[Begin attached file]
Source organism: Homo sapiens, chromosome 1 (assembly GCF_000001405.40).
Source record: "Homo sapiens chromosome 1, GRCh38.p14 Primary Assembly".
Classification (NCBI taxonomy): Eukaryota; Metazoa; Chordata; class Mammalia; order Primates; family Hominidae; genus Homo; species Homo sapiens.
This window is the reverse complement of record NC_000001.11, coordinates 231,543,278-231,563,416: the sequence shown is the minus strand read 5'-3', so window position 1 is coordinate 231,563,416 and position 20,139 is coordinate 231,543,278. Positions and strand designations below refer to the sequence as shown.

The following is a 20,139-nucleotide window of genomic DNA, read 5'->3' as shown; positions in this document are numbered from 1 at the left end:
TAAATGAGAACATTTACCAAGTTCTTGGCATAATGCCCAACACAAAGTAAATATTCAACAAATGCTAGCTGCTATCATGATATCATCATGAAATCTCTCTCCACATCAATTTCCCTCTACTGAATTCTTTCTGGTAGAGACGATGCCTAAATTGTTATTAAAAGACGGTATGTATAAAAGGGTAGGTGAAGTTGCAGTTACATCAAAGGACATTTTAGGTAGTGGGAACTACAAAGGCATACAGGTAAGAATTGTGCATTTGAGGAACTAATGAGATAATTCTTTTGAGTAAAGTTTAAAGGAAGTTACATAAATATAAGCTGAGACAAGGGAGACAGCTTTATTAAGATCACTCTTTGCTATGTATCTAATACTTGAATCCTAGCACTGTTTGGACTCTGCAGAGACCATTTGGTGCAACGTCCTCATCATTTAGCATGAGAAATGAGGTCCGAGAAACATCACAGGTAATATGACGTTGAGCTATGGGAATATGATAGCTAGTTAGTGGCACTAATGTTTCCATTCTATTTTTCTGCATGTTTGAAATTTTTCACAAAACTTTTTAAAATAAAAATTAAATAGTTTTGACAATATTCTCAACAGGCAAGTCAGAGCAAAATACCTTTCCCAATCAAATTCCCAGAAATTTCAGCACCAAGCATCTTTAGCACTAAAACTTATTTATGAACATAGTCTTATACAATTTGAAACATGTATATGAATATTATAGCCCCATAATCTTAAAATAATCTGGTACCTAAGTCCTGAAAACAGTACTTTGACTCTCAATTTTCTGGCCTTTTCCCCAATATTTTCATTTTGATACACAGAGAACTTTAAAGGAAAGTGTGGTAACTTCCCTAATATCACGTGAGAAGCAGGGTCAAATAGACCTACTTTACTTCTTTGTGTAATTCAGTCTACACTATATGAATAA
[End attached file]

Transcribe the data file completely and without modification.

Source organism: Homo sapiens, chromosome 1 (assembly GCF_000001405.40).
Source record: "Homo sapiens chromosome 1, GRCh38.p14 Primary Assembly".
Classification (NCBI taxonomy): Eukaryota; Metazoa; Chordata; class Mammalia; order Primates; family Hominidae; genus Homo; species Homo sapiens.
This window is the reverse complement of record NC_000001.11, coordinates 231,543,278-231,563,416: the sequence shown is the minus strand read 5'-3', so window position 1 is coordinate 231,563,416 and position 20,139 is coordinate 231,543,278. Positions and strand designations below refer to the sequence as shown.

The following is a 20,139-nucleotide window of genomic DNA, read 5'->3' as shown; positions in this document are numbered from 1 at the left end:
TAAATGAGAACATTTACCAAGTTCTTGGCATAATGCCCAACACAAAGTAAATATTCAACAAATGCTAGCTGCTATCATGATATCATCATGAAATCTCTCTCCACATCAATTTCCCTCTACTGAATTCTTTCTGGTAGAGACGATGCCTAAATTGTTATTAAAAGACGGTATGTATAAAAGGGTAGGTGAAGTTGCAGTTACATCAAAGGACATTTTAGGTAGTGGGAACTACAAAGGCATACAGGTAAGAATTGTGCATTTGAGGAACTAATGAGATAATTCTTTTGAGTAAAGTTTAAAGGAAGTTACATAAATATAAGCTGAGACAAGGGAGACAGCTTTATTAAGATCACTCTTTGCTATGTATCTAATACTTGAATCCTAGCACTGTTTGGACTCTGCAGAGACCATTTGGTGCAACGTCCTCATCATTTAGCATGAGAAATGAGGTCCGAGAAACATCACAGGTAATATGACGTTGAGCTATGGGAATATGATAGCTAGTTAGTGGCACTAATGTTTCCATTCTATTTTTCTGCATGTTTGAAATTTTTCACAAAACTTTTTAAAATAAAAATTAAATAGTTTTGACAATATTCTCAACAGGCAAGTCAGAGCAAAATACCTTTCCCAATCAAATTCCCAGAAATTTCAGCACCAAGCATCTTTAGCACTAAAACTTATTTATGAACATAGTCTTATACAATTTGAAACATGTATATGAATATTATAGCCCCATAATCTTAAAATAATCTGGTACCTAAGTCCTGAAAACAGTACTTTGACTCTCAATTTTCTGGCCTTTTCCCCAATATTTTCATTTTGATACACAGAGAACTTTAAAGGAAAGTGTGGTAACTTCCCTAATATCACGTGAGAAGCAGGGTCAAATAGACCTACTTTACTTCTTTGTGTAATTCAGTCTACACTATATGAATAA